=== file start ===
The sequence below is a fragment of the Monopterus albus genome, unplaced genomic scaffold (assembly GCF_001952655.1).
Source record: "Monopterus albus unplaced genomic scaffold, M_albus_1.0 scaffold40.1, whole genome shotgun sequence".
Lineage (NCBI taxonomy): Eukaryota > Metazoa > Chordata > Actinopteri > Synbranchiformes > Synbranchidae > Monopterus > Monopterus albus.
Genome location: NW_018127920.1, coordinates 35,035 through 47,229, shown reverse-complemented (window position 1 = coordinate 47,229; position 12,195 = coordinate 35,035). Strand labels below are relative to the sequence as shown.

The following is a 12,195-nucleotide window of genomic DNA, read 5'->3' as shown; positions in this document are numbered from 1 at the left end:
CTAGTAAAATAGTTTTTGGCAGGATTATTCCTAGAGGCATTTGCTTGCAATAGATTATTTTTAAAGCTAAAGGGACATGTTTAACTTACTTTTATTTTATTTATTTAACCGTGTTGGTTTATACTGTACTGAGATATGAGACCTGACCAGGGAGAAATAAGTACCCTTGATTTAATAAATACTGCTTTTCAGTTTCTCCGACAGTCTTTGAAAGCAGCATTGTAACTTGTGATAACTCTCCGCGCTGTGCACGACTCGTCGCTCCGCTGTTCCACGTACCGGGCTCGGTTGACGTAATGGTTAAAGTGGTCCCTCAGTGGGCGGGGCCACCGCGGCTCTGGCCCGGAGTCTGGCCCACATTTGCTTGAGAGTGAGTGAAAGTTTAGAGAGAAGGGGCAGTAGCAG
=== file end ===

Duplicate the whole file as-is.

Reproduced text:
The sequence below is a fragment of the Monopterus albus genome, unplaced genomic scaffold (assembly GCF_001952655.1).
Source record: "Monopterus albus unplaced genomic scaffold, M_albus_1.0 scaffold40.1, whole genome shotgun sequence".
Lineage (NCBI taxonomy): Eukaryota > Metazoa > Chordata > Actinopteri > Synbranchiformes > Synbranchidae > Monopterus > Monopterus albus.
Genome location: NW_018127920.1, coordinates 35,035 through 47,229, shown reverse-complemented (window position 1 = coordinate 47,229; position 12,195 = coordinate 35,035). Strand labels below are relative to the sequence as shown.

The following is a 12,195-nucleotide window of genomic DNA, read 5'->3' as shown; positions in this document are numbered from 1 at the left end:
CTAGTAAAATAGTTTTTGGCAGGATTATTCCTAGAGGCATTTGCTTGCAATAGATTATTTTTAAAGCTAAAGGGACATGTTTAACTTACTTTTATTTTATTTATTTAACCGTGTTGGTTTATACTGTACTGAGATATGAGACCTGACCAGGGAGAAATAAGTACCCTTGATTTAATAAATACTGCTTTTCAGTTTCTCCGACAGTCTTTGAAAGCAGCATTGTAACTTGTGATAACTCTCCGCGCTGTGCACGACTCGTCGCTCCGCTGTTCCACGTACCGGGCTCGGTTGACGTAATGGTTAAAGTGGTCCCTCAGTGGGCGGGGCCACCGCGGCTCTGGCCCGGAGTCTGGCCCACATTTGCTTGAGAGTGAGTGAAAGTTTAGAGAGAAGGGGCAGTAGCAG